Over the last 20 years, the Notre Dame Football program has produced several versatile, dependable, and in some cases, dominant interior defensive linemen. But the top Irish defenses of the past rarely featured one, or even just two reliable inside players up front. Schemes and alignments have changed but one truth remains:
It takes a village to build a strong run defense (or at least reliable reinforcements).
Name a tough Irish Run D and invariably there'll be a third inside man who stepped up for major minutes that season. Bryan Flannery, Bob Dahl, Oliver Gibson, Paul Grasmanis, Greg Pauly, Cedric Hilliard, and Trevor Laws all first developed as the defense's third inside presence. A man off the bench that played nearly at the level of the game's official starter.
For the '09 Irish defense to reach its potential, that man has to be sophomore DT Hafis Williams.
Ian Williams and Ethan Johnson are the entrenched starters. Ian Williams enters his third season of action in the middle and while he has the potential to be an imposing figure in '09, he's expected, at the very least, to hold up well at the position – to be an anchor in the middle of the Irish defense.Johnson has been tagged by most followers of the program for a breakout season – a potential All-American in '10 and '11 but a reliable, occasionally game-breaking presence, this year. Neither will likely reach his potential if they're burdened with excessive snaps from September 5 through November. The versatile (Hafis) Williams is the key to 13-game success. He emerged in the spring as the prime backup for Johnson at DT but has been cross-trained for both that and the nose tackle spot. At 295 pounds, Williams is quick enough to move along the line of scrimmage in myriad roles over the course of the season and the first-time player has received nothing but rave reviews from both teammates and the coaching staff for his work ethic and leadership … and that was when he had no hope of seeing the field.
Johnson and Ian Williams offer the '09 Irish a pair of promising defensive linemen – players we as fans and analysts don't have to overly-project for the season as both should reasonably be expected to play at a high level. But while the Irish graduate from "young" to "now or never" a first-year player will be the X-factor up front. And an X-factor on the Notre Dame D-Line often determines whether a Hawaii, Gator, or BCS bowl official makes a late-season visit to the Michiana Regional Airport.
Hafis Williams' Season Projection:My current impression of Williams is that of a player with exceptional quickness for a man his size and one that can be a disruptive presence as an interior tackle. But for that projection to become reality, a first-year player such as Williams needs a rock next to him – a veteran that demands double-team attention from the opposing center and guards. The Irish should have that in Ian Williams on the nose and in Ethan Johnson at tackle ("three-technique"). Hafis can contribute greatly to the Irish defense playing alongside and augmenting the skills of both (it's a luxury Ian Williams didn't have as a true freshman in a 3-4 base defense in '07). Though much has changed in H-Williams' development since he last took a meaningful snap (including countless changes in terms of technique, I'm sure), I nonetheless decided to check my original, bottom-line notes from Williams' high school film review (as follows):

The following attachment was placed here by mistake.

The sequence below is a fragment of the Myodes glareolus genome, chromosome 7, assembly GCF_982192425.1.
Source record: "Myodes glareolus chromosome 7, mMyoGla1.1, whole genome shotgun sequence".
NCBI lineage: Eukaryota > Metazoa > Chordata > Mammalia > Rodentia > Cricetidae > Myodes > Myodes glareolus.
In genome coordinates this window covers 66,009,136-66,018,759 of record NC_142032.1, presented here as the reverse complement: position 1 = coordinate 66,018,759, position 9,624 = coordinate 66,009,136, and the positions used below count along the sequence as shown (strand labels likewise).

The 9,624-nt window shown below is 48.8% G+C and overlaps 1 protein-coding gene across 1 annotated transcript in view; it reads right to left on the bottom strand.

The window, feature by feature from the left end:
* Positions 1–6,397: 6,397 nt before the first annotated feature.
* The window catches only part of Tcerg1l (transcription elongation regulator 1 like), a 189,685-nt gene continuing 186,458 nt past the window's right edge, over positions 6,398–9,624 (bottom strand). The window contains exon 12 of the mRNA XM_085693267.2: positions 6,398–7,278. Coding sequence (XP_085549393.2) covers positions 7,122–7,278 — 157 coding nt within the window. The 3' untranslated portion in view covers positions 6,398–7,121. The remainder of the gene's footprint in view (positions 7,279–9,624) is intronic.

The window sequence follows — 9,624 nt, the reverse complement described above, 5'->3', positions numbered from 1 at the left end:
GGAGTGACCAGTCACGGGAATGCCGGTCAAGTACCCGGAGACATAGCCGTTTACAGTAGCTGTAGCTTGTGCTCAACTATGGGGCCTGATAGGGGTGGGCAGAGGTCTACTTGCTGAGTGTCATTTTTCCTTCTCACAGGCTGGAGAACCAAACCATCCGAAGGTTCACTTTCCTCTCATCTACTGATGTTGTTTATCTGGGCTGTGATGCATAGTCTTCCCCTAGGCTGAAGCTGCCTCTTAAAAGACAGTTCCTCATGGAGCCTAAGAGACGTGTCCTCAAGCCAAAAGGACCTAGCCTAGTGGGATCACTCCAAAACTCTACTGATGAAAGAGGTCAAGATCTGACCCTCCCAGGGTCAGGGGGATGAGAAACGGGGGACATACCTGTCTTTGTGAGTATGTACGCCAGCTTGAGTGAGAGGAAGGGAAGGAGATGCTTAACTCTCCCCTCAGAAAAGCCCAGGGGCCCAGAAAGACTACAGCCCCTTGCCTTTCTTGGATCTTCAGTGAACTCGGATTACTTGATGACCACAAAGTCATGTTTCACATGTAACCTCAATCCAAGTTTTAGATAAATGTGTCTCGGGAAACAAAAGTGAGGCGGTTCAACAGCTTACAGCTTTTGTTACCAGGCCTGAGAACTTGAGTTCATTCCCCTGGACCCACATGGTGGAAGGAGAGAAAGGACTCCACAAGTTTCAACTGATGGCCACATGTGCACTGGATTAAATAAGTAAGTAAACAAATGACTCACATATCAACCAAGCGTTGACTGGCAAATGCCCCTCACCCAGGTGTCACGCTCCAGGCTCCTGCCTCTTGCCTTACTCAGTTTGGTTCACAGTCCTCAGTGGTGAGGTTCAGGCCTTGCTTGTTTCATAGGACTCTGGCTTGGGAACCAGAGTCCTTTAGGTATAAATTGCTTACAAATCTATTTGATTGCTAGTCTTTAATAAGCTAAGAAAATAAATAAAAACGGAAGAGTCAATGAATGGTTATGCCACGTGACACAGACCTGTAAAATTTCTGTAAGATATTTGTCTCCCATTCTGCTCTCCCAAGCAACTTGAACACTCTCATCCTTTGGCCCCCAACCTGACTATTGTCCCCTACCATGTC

"Seems quick and strong enough to play three positions on the line and by no means is he just an anchor inside … not sure why he's rated lower than the others (incoming DLs) and he appears much more game-ready."
The "game-ready" observation will likely come to fruition on the field on September 5, as Hafis Williams is already perceived as one of the better practice players on the squad (thus it's unlikely he'll be overtaken as the 3rd interior linemen in fall camp). He's put himself in prime position to contribute this fall … just how much is up to him.
Three Keys for Hafis Williams in 2009:
- Embrace the three-technique: It's Johnson's position and it will likely remain his in '09. But the plausible development of Williams and his growth into that role has Irish fans salivating as Johnson could then return to his preferred defensive end position.
- Continue to be a pain when it counts: Head Coach Charlie Weis referred to Williams as "a pain in the butt" for the offensive line in practice. If Williams can bring his chief practice asset into Notre Dame Stadium – a refusal to be or stay blocked – the Irish will have a defense on which they can rely in '09.
- Quality Snaps: In the off-season, both fans and media tend to fall in love with first-year players, especially those that showed promise in the Spring. It's natural – they have no warts, no flaws, or at least none we can yet prove. Williams' development is indeed a key to the team's run and overall defense this season. But he won't yet be a finished product vs. Nevada; in Ann Arbor, or when the green nemesis from up north come calling in late September. He can, however, offer 100 percent effort in relief of the starters: a rare quality in a young backup and one which generally equates to fresh legs (and more 3rd and longs) in the decisive fourth quarter.